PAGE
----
in this diagram, Alice and Bob are on a side-path; they both have a 50/50 shot of completing in 2 units of time, Bob’s work can’t start until Alice’s is merged. They share a safety buffer of 3 units of time for their thing before it merges into the critical path; it is needed when Carol hands off her changes to Dan; she has a 50/50 shot of completing in 7 units of time. Now when this schedule meets reality, you have to accept lots of “it’ll be done when it’s done” and trust these four to be doing their best; Carol is aware that the entire project right now is riding on her work and is in the state of panic. But what can happen is that Alice was pulled into something else and it is t=3 and she has at least one time unit before she can finish and hand it on to Bob at t=4; but Carol is estimating that her task was much easier than expected and is going to be handed on to Dan at t=5 or t=6. So in theory facilitators should be noticing when the safety buffers on these side projects are running out or when the tasks on the critical path are getting done early (either alone is enough to potentially lead to a shifting of the critical path) and letting folks like Carol know that they’re no longer custodians of the hot-potato: that it has shifted and they can relax a little because now the person who is most affecting our precious safety buffer and hence our ability to meet the deadline is Bob, who now needs to feel that responsibility.
- They lubricate these jumps. When Carol (or Bob...) hands the baton to Dan above, the facilitator is ultimately asking Dan to completely drop everything that he is doing: this will be disastrous if he does not have advance warning. So they are asking the panicking Carol for realistic progress updates, but again they do not care if she is at her deadline or not. Remember, that deadline was only estimated at being 50% chance of completion; it is therefore rightly meaningless for holding anyone accountable and there is no shame in missing it. So Carol needs to be approached with gentleness and good faith and asked how soon she thinks she can be done with her task, purely so that the facilitator can tell Dan, “hey in around two days or so I am going to ask you to drop everything else and work on this one specific task, you will have the baton, please clear your schedule for that and start getting ready to sprint with it.”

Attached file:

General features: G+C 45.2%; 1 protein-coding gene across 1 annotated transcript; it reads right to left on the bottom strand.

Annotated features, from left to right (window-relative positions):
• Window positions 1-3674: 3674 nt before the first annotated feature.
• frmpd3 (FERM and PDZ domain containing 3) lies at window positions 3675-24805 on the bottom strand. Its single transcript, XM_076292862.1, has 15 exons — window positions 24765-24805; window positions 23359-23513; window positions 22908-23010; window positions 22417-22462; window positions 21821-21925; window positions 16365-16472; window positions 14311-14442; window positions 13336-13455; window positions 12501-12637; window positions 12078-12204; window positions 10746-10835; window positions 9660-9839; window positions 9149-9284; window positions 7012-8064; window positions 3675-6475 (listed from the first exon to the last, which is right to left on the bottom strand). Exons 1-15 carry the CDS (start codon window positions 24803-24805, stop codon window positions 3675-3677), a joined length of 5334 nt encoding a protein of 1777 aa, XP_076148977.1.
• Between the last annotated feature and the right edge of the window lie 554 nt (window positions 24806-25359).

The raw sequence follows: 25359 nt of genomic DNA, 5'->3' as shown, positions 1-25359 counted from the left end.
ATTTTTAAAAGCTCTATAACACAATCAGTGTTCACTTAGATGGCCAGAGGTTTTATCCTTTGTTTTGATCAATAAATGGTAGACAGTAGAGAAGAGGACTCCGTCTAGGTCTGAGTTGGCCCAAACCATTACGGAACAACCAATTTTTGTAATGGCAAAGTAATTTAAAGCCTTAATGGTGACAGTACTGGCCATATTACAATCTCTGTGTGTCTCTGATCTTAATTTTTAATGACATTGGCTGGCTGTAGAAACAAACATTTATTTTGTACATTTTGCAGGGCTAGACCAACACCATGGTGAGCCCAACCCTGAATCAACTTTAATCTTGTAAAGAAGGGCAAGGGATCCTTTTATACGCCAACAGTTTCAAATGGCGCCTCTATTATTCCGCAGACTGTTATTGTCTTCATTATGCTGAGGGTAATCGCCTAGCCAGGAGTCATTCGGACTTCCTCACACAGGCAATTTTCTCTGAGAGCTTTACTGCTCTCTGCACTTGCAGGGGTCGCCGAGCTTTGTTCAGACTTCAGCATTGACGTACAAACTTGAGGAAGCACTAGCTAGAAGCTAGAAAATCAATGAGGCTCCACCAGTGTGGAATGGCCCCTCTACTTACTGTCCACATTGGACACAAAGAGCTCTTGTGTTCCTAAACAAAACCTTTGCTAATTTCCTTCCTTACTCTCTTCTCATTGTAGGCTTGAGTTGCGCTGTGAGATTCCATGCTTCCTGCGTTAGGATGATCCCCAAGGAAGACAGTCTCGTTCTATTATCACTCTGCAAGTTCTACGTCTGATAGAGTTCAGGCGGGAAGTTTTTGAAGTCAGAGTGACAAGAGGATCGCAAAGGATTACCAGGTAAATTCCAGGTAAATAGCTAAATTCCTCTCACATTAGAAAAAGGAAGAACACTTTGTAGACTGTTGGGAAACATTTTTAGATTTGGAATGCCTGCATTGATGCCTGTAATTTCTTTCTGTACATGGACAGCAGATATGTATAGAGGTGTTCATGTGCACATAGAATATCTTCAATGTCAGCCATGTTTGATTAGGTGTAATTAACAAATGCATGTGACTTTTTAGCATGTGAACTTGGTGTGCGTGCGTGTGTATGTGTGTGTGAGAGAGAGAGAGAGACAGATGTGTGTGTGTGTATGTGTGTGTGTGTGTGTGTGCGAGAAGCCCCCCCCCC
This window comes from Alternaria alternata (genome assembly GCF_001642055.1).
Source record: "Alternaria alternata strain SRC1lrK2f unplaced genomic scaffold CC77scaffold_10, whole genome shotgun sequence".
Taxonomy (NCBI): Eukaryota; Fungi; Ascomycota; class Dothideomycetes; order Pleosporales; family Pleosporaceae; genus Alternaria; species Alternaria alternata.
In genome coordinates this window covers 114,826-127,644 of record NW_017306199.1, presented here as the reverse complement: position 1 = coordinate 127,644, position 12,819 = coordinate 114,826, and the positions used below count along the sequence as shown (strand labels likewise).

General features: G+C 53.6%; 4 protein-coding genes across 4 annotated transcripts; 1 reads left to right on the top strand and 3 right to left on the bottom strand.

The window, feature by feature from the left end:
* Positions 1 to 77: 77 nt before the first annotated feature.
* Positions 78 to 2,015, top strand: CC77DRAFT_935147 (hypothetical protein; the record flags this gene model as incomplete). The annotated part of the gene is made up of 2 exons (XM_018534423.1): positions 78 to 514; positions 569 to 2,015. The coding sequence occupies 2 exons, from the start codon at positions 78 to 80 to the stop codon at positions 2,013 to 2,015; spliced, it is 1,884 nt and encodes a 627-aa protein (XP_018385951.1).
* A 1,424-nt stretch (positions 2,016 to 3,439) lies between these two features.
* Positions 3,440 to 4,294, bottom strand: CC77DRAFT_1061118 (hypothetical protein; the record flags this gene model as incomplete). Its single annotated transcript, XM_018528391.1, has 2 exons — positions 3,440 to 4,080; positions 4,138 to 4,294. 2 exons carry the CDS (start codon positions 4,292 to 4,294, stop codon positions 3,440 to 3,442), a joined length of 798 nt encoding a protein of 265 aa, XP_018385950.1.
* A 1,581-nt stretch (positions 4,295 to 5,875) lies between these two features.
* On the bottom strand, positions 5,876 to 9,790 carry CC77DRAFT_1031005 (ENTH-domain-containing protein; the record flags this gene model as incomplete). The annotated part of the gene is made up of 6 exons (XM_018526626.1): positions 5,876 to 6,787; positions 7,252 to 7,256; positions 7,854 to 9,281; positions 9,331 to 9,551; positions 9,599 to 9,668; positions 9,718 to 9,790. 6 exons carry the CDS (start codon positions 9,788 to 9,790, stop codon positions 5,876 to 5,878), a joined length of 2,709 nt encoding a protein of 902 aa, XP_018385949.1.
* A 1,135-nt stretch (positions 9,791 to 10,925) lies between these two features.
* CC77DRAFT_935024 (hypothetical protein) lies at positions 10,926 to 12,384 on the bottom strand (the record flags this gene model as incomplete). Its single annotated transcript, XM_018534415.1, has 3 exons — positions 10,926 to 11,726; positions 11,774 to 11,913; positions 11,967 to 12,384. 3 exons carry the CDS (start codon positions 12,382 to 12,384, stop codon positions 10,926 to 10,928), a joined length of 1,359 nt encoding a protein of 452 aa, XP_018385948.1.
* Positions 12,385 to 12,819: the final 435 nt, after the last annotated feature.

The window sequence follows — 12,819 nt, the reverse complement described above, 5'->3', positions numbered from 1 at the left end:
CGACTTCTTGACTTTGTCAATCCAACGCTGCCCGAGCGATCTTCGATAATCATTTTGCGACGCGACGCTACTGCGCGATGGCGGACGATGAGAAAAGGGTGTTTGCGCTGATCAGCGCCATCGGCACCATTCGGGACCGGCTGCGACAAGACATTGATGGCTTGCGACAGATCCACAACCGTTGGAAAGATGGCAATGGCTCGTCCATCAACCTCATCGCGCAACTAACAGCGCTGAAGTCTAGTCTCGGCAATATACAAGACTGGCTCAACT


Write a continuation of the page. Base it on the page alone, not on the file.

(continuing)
If facilitators can do all of that with compassion then they can build a trust and hypothetically deliver projects significantly faster, because the key feature here is that we are treating the safety buffer as a precious resource. Teammates are under pressure proportionate to their ability to affect that buffer: the ones who most affect it are therefore not wasting it with “oh let me go check Reddit...”. The others are allowed to rest so that you get the benefits of a well-rested team. And finally, we do not waste anything we get when someone delivers early because we communicate.
Note that this is a very pretty vision but I have to attach some caveats. This is not a universal structure of all business. It is a derivation of some general principles for a specific context where every object being produced is a fundamentally new artistic endeavor and only is produced by some big complicated cooperative effort. Your software teams may be working in a different business sector which does not work this way: for example Valve no longer makes big software games to be bought for a big price tag but instead makes skins and user customizations sold on Steam to get a lot of micro-sales; one can imagine that the Valve Before would have strongly benefited from this sort of structure whereas the Valve After probably would not see those sorts of returns. But those sorts of patterns are pretty common in software development so it is reasonable to think that many software shops would benefit from something looking similar to this.